Rocky Mountain National Park History
In 1915, Congress passed the Rocky Mountain National Park Act, and the National Park Service began the hard work of turning hundreds of thousands of acres of wilderness land into a majestic park that would attract visitors from across the world.
Some of the original work involved building roads and trails, suppressing fires and planting seedlings, and nurturing wildlife and controlling predators. As private land was purchased, buildings, roads, and fences were removed.
Trail Ridge Road was built in a six-year span, starting in 1926, which is a feat in itself, given that workers only had about four months of each year that were suitable for construction (mid-June to mid-October). Throughout the construction project, every effort was made to avoid damaging the fragile landscape that Trail Ridge Road crossed.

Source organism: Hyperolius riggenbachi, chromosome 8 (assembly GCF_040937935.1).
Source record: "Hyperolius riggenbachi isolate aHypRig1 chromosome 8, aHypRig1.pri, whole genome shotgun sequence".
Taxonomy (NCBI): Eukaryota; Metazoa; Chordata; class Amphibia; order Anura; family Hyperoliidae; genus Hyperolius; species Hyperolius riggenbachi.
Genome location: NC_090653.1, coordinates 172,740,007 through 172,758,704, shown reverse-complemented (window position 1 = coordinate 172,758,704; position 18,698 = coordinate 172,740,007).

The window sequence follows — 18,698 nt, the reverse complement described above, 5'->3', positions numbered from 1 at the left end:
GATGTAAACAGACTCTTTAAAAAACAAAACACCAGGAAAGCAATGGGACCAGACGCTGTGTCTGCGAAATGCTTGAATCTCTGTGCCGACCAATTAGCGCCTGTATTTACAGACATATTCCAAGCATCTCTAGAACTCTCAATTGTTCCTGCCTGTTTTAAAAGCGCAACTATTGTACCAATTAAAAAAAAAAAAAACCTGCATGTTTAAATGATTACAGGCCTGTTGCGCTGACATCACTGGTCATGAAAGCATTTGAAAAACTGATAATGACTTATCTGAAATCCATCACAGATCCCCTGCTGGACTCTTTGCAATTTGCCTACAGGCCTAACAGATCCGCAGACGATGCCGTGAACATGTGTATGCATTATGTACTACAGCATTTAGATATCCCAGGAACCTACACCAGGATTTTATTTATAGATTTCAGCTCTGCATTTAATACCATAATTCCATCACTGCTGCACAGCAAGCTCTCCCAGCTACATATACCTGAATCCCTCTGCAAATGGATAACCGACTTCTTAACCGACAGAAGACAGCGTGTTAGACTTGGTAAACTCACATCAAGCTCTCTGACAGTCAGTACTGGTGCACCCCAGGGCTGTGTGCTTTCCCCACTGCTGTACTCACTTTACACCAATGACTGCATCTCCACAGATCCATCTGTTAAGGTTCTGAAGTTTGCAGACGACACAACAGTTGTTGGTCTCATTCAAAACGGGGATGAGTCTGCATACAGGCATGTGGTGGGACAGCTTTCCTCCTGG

The next major investment in Rocky Mountain National Park came shortly after World War II, when the National Park Service rolled out “Mission 66,” which was implemented nationwide. In this round of improvements, overlooks, campgrounds, visitor centers, and employee housing were added to Rocky Mountain National Park.
In the ensuing years, more and more environmental laws have been passed by Congress to ensure the protection of the landscape and wildlife, and many of these have positively impacted Rocky Mountain National Park.